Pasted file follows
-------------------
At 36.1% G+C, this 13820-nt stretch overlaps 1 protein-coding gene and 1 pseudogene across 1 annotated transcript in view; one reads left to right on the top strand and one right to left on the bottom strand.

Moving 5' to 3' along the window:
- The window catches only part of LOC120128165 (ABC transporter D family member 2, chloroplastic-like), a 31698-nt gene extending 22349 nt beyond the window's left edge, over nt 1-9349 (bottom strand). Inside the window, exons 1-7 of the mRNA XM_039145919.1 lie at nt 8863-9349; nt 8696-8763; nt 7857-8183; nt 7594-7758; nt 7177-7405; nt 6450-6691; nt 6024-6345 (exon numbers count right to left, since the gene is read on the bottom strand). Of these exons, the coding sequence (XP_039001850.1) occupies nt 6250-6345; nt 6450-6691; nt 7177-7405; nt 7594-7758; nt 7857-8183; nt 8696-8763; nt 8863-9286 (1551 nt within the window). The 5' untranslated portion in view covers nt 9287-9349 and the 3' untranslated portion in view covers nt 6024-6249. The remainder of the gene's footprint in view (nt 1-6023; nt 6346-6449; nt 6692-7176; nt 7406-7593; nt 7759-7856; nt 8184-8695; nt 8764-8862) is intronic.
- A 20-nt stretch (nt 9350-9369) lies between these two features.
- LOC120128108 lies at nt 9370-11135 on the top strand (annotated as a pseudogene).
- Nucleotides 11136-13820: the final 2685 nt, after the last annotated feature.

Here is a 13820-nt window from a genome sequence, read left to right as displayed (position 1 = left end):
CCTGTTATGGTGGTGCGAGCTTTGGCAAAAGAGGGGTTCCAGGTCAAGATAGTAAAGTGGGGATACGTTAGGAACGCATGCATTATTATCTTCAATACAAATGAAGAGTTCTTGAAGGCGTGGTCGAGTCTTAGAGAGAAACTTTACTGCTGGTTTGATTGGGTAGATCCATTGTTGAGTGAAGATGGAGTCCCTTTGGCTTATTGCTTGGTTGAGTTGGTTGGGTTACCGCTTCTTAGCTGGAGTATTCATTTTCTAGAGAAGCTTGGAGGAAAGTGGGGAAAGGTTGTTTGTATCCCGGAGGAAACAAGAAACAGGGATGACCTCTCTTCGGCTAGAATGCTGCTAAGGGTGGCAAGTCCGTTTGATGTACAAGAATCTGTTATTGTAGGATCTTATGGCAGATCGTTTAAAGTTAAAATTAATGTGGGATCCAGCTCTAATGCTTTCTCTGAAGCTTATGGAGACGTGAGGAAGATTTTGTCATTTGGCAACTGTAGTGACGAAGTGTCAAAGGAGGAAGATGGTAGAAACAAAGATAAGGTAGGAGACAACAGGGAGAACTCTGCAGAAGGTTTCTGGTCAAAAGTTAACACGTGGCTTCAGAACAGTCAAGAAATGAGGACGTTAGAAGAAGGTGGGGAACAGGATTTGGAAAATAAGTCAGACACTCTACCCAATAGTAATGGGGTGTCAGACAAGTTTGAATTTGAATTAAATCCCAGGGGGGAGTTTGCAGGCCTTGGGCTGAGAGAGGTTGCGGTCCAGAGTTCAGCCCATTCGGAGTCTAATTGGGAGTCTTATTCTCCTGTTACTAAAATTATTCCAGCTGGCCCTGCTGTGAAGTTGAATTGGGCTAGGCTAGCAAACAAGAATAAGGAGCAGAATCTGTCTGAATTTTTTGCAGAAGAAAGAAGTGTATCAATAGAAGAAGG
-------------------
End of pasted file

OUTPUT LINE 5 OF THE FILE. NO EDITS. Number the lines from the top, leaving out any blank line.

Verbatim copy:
- LOC120128108 lies at nt 9370-11135 on the top strand (annotated as a pseudogene).